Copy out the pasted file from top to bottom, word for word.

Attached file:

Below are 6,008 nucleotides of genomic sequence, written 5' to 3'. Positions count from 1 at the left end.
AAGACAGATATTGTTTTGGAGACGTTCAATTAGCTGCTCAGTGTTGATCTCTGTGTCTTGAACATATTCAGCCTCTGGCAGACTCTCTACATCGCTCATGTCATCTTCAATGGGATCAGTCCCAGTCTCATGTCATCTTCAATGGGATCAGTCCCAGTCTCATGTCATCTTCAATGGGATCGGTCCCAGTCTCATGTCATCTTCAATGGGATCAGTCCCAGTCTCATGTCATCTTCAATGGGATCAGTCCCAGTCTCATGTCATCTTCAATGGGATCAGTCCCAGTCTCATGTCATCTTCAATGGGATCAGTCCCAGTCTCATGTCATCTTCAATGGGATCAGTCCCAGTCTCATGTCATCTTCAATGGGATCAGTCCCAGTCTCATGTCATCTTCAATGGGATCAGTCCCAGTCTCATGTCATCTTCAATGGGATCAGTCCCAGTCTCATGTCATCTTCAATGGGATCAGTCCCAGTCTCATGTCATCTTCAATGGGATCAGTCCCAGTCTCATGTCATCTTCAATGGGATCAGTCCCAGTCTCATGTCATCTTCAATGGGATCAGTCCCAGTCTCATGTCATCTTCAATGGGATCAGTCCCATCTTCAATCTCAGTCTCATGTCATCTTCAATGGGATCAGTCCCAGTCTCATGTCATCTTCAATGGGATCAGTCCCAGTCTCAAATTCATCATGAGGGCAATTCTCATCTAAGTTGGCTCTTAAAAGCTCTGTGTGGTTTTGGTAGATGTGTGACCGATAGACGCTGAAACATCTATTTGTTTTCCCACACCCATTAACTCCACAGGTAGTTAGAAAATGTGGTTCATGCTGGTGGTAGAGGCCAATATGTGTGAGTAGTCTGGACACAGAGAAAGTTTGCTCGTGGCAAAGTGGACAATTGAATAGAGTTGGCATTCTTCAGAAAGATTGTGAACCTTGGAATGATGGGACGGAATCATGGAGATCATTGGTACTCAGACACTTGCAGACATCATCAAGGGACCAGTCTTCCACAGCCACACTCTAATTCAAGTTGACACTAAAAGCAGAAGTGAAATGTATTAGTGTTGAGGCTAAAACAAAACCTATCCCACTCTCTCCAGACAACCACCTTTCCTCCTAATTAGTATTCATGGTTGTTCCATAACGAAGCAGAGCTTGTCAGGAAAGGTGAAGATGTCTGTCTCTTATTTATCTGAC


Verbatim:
Below are 6,008 nucleotides of genomic sequence, written 5' to 3'. Positions count from 1 at the left end.
AAGACAGATATTGTTTTGGAGACGTTCAATTAGCTGCTCAGTGTTGATCTCTGTGTCTTGAACATATTCAGCCTCTGGCAGACTCTCTACATCGCTCATGTCATCTTCAATGGGATCAGTCCCAGTCTCATGTCATCTTCAATGGGATCAGTCCCAGTCTCATGTCATCTTCAATGGGATCGGTCCCAGTCTCATGTCATCTTCAATGGGATCAGTCCCAGTCTCATGTCATCTTCAATGGGATCAGTCCCAGTCTCATGTCATCTTCAATGGGATCAGTCCCAGTCTCATGTCATCTTCAATGGGATCAGTCCCAGTCTCATGTCATCTTCAATGGGATCAGTCCCAGTCTCATGTCATCTTCAATGGGATCAGTCCCAGTCTCATGTCATCTTCAATGGGATCAGTCCCAGTCTCATGTCATCTTCAATGGGATCAGTCCCAGTCTCATGTCATCTTCAATGGGATCAGTCCCAGTCTCATGTCATCTTCAATGGGATCAGTCCCAGTCTCATGTCATCTTCAATGGGATCAGTCCCAGTCTCATGTCATCTTCAATGGGATCAGTCCCAGTCTCATGTCATCTTCAATGGGATCAGTCCCATCTTCAATCTCAGTCTCATGTCATCTTCAATGGGATCAGTCCCAGTCTCATGTCATCTTCAATGGGATCAGTCCCAGTCTCAAATTCATCATGAGGGCAATTCTCATCTAAGTTGGCTCTTAAAAGCTCTGTGTGGTTTTGGTAGATGTGTGACCGATAGACGCTGAAACATCTATTTGTTTTCCCACACCCATTAACTCCACAGGTAGTTAGAAAATGTGGTTCATGCTGGTGGTAGAGGCCAATATGTGTGAGTAGTCTGGACACAGAGAAAGTTTGCTCGTGGCAAAGTGGACAATTGAATAGAGTTGGCATTCTTCAGAAAGATTGTGAACCTTGGAATGATGGGACGGAATCATGGAGATCATTGGTACTCAGACACTTGCAGACATCATCAAGGGACCAGTCTTCCACAGCCACACTCTAATTCAAGTTGACACTAAAAGCAGAAGTGAAATGTATTAGTGTTGAGGCTAAAACAAAACCTATCCCACTCTCTCCAGACAACCACCTTTCCTCCTAATTAGTATTCATGGTTGTTCCATAACGAAGCAGAGCTTGTCAGGAAAGGTGAAGATGTCTGTCTCTTATTTATCTGAC